Academic performance in school is one area that IQ levels can accurately predict. According to research, those with high intellect are also more effective at work. They tend to rise to the top of their fields, becoming leaders who earn higher salaries and advance further in their careers. On the other hand, those with low IQ scores rarely make it past the lower ranks of any profession.
Intelligence tests have been used for over 100 years to identify children who need special education. Because these tests are based on how well individuals perform certain tasks, they can also be used to measure an individual's current intelligence level. The results of these tests are often used by teachers to help those who score low-average or below average develop their skills through training or assistance from professional psychologists.
The IQ test is just one of many ways you can estimate someone's intelligence. You could also look at how well they do in school, what career they choose, etc. There are even studies showing that people can be identified by the types of friends they keep, the neighborhoods they live in, even the television shows they watch!
In conclusion, intelligence is a factor that predicts future academic performance and workplace success. It is not the only factor but it does play a role.
Indeed, the relationship between IQ scores and work success is frequently mentioned as supporting the validity of IQ examinations. "The statistics are unequivocal: [measured cognitive capacity] is the most strong individual difference feature that predicts work success," write Ones, Viswesvaran, and Dilchert (2005).
IQ tests have been used to select employees for jobs where high levels of intelligence are needed (such as military officer training programs) or to exclude individuals from those jobs (e.g., hiring managers in Silicon Valley who want to be sure that no one is stupid enough to try to build a computer chip factory on site).
There is also evidence that shows that people who have higher IQ scores are more likely to rise through the ranks to higher paying jobs. One study conducted by the Federal Reserve Bank of St. Louis found that male workers with higher IQ scores were more likely than others to be promoted into management positions. It's possible that these men were selected for their jobs due to their intelligence rather than because they worked the least hard or had connections that allowed them to climb the ladder faster. However, another study conducted by Edward Thorndike at Columbia University found that female employees with higher IQ scores were more likely to be given raises and promotions than others.
In conclusion, there is evidence that shows that people who have higher IQ scores are better able to succeed in occupations requiring high levels of intelligence such as science, technology, and math.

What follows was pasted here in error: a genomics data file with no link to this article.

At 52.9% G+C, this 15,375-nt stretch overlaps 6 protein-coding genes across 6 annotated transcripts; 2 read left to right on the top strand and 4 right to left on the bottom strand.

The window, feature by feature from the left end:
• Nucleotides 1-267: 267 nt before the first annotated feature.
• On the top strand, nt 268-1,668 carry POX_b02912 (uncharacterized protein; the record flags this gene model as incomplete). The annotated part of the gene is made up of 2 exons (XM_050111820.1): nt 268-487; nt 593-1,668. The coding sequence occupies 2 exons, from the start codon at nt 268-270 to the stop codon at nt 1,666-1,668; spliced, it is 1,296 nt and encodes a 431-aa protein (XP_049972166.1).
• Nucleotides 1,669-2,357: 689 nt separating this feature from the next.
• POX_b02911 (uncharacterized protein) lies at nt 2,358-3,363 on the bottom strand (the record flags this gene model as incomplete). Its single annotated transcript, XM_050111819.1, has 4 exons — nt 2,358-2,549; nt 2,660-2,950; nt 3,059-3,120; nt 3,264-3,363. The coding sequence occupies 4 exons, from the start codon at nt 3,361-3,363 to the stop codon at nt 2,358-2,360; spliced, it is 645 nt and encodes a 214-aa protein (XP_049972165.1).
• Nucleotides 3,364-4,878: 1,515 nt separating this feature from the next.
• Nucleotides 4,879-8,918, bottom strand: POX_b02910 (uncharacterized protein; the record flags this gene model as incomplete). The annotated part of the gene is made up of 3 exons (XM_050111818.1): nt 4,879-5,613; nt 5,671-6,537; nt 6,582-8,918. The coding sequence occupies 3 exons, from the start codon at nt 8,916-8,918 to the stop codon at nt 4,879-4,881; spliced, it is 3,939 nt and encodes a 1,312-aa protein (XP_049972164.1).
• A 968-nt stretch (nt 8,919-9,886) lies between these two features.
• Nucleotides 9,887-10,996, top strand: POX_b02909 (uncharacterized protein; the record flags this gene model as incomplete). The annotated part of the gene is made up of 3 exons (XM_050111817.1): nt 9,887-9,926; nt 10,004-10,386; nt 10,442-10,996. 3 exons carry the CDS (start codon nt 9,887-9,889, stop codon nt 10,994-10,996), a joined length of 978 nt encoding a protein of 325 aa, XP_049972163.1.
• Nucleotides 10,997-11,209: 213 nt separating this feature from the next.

IQ levels cannot account for all types of achievement. In fact, even a single form of success is difficult to completely and correctly quantify using IQ ratings. While there is some association between IQ and financial or professional success, even these categories are wide and general. For example, someone with an IQ of 160 could be a high-powered executive or could be a janitor.
The best predictor of future behavior changes not only mental abilities but also interests, values, and goals. These personal factors are much more important in determining how well someone will adjust to new circumstances and succeed in school or work. The correlation between IQ test scores and success in life is very low.
You might have a high IQ but be uneducated and illiterate. You can have a degree while having a lower IQ. IQ exams assess your capacity to think, comprehend concepts, and solve problems. In that regard, intelligence may be a question of inheritance and potential. Some people are born with an innate ability to learn fast or adapt well to new situations. These individuals appear smart even if they don't have much knowledge about many topics.
People with high IQs may not know it themselves. They may assume that since they can understand difficult concepts quickly there is no way they could be confused by them. This can lead to them trying problems that are beyond their abilities which may cause them to give up.
It's possible for someone who appears bright but isn't educated or trained in the right ways to use their intelligence. For example, a genius mathematician may spend all their time alone in their room thinking about math instead of going out and meeting other people who could help them with their work. If this person was never taught how to take tests or analyze data accurately, they might end up with a high IQ but fail academia.
Intelligence is also related to memory and processing speed. A person with a high IQ can store more information in their brain than others so they can retain more facts and ideas over time.